Comments

Port-au-Prince, Haiti – USAID/Haiti launched a four-year food security program today to improve nutrition and access to locally produced foods for the most vulnerable households in Haiti. The project, the Kore Lavi Program, is part of the U.S. Government’s global hunger and food security initiatives Feed the Future and Title II. These programs work with USAID’s partner countries around the world to develop their agriculture sectors and reduce food insecurity. It will be implemented by CARE International. Food production and the means to purchase sufficient food are two key factors that negatively impact the food security of Haitians. Solutions must include effective mechanism to help identify and assist people suffering from food insecurity. The Kore Lavi Program directly supports the Government of Haiti to establish a voucher-based safety-net system to increase poor households’ access to food and prevent malnutrition in children under 2 years of age. The program is expected to reach approximately 250,000 households by providing food vouchers, improving maternal and child health and nutrition knowledge, strengthening links between households and health systems, and improving the quality of health and nutrition services.
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This program will work to build the capacity of key government institutions, women, and local civil society stakeholders to more effectively coordinate, monitor, and support food security and social assistance programming in Haiti. USAID will help develop and institutionalize a national database system within the Government of Haiti’s Ministry of Social Affairs and Labor to target vulnerable households. Food security is a priority for the U.S. Government development strategy in Haiti. In FY 2013, USAID is providing over $38 million for emergency and development food assistance in Haiti.

The Guardian

The government is promoting the cultivation of a tree rich in vitamins, minerals and calcium to tackle food insecurit Rich in vitamins, potassium and calcium, Haiti is promoting the moringa tree to address the country's chronic malnutrition. The poorest country in the western hemisphere, 75% of Haiti's population lives on less than $2 a day, half on less than $1 a day, according to the UN World Food Programme. It imports 80% of its rice and more than half of all its food, despite 60% of Haitians working in agriculture. An estimated 7 million of the 10 million population are food insecure and USAid estimates that up to 30% of children are chronically malnourished. USAid continues to roll out its $88m five-year Feed the Future North project that looks to expand farmers' yields of primarily five key crops – corn, beans, rice, plantains and cocoa. Meanwhile, Haiti has rediscovered moringa oleifera, native to India but commonly found in sub-Saharan Africa, as the miracle crop under its very nose, after its forgotten introduction to the country a century ago.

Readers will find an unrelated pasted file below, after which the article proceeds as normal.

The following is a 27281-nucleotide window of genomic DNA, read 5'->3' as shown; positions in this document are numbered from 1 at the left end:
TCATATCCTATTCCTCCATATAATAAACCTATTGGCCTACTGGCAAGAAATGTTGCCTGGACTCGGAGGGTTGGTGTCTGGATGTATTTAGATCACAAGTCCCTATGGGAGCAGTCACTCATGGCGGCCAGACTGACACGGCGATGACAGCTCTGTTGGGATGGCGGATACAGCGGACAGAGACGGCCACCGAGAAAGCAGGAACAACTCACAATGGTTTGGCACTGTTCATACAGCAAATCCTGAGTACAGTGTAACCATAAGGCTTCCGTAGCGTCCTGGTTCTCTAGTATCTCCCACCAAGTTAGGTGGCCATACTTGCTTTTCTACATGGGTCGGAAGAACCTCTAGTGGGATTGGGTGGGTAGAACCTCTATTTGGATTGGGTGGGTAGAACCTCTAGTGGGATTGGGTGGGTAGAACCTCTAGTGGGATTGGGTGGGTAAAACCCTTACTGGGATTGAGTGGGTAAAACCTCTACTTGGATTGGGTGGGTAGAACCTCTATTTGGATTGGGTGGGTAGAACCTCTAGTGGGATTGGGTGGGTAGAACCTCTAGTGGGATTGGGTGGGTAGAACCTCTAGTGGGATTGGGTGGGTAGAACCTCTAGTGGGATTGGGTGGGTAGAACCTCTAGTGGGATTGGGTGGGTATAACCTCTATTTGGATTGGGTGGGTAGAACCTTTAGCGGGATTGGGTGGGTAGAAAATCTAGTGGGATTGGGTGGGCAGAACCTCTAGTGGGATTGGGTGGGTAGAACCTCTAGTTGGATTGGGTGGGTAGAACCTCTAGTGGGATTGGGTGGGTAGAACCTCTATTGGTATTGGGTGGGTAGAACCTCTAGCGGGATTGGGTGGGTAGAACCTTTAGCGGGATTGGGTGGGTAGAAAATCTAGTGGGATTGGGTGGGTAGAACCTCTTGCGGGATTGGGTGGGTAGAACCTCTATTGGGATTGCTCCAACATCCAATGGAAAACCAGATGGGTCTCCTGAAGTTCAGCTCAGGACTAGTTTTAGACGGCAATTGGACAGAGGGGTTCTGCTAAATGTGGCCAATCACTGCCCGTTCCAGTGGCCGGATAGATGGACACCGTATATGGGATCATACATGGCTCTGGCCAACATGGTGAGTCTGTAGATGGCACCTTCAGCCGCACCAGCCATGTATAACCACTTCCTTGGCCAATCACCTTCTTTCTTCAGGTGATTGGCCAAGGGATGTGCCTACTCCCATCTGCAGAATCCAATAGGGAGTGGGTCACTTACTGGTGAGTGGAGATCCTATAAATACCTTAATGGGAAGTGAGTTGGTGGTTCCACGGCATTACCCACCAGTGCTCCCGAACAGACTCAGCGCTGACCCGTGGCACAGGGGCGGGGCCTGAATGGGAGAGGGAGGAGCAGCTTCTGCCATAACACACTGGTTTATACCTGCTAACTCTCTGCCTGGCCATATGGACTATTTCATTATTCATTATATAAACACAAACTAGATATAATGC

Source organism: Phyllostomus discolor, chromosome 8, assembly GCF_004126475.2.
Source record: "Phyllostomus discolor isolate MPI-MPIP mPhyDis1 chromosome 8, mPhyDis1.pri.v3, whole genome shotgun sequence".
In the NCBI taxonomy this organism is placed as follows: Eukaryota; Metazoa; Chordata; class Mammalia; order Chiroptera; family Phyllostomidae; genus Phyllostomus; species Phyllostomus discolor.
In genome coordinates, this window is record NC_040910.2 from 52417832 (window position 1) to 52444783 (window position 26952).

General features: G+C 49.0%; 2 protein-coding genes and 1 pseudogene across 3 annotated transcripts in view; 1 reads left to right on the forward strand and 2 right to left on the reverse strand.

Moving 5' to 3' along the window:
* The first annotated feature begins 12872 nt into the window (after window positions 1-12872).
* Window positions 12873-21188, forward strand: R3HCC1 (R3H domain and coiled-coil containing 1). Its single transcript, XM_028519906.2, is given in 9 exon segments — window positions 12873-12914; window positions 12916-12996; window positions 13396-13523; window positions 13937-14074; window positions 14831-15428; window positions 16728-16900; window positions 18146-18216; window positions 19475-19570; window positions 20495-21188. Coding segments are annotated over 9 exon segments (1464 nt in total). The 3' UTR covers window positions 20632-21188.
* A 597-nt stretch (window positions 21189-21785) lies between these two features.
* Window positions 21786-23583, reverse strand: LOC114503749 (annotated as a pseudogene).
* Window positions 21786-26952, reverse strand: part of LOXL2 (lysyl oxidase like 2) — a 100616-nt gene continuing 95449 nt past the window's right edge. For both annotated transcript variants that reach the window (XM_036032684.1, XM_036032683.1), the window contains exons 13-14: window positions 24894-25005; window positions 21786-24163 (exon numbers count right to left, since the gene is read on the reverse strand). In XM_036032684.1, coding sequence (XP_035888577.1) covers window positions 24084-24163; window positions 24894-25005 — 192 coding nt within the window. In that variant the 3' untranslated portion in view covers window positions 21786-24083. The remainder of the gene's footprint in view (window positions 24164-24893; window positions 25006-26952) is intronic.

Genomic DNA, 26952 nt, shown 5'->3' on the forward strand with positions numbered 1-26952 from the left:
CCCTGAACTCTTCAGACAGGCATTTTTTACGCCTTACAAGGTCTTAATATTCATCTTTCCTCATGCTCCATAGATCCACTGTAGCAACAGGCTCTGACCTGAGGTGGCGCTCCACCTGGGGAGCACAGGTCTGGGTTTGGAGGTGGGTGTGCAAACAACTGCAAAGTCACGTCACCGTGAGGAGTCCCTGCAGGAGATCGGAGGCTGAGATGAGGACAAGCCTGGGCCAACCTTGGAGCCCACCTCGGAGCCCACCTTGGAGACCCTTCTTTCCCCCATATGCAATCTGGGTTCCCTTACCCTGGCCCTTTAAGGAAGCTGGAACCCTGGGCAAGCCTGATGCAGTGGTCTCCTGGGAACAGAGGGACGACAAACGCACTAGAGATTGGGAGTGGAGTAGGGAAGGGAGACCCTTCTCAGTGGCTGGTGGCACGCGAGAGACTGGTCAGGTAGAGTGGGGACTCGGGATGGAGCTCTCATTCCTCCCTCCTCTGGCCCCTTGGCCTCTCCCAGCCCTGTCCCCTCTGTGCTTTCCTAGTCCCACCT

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Locally known as doliv or benzoliv, moringa olifeira is rich in vitamins A, B, C, D and E while containing minerals plus calcium, potassium and protein. The leaves can be eaten raw, sauteed with oil and garlic or added to rice and stews. As Haiti continues its reconstruction after the 2010 earthquake and 2012 hurricanes, the moringa tree could also provide shade for coffee plantations, according to Michel Chancy, the secretary of state for animal production. Coffee provides the main source of income for more than 100,000 farmers while crucially sustaining much of the remaining tree cover – less than 1.5% of land – according to the Clinton Foundation, which is redeveloping the role of coffee in Haiti's economy. Chancy says the government's moringa campaign has targeted 500 schools in recent months, including the use of nursery gardens to promote moringa's benefits and cultivation. A National Moringa Day was held on 5 June. The tree's nuts can be grilled and eaten like chocolate, while powdered moringa leaves are given to people with HIV and Aids, says Chancy.
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In Senegal and Mali, moringa is used to combat rickets. The plant is estimated to contain twice the protein and calcium content of milk, several times the potassium of bananas, more iron than spinach and several times the vitamin C of oranges. Moringa's high vitamin A content, almost four times that of carrots, is recognised as a potent micronutrient source to achieve the 2015 millennium development goal to reduce child mortality by two-thirds. Worldwide, an estimated 670,000 children die annually from Vitamin A deficiency. In Haiti, moringa's role could also be vital for rearing goats and chickens, increasing milk production, and for fish farming, said Chancy. Yet the government faces a challenge to increase the planting of moringa and is trying to provide risk capital to further develop moringa plantations. Timote Georges, of the Smallholder Farmers' Alliance, says his members are crucial in cultivating moringa but need better processing techniques and market access for their products.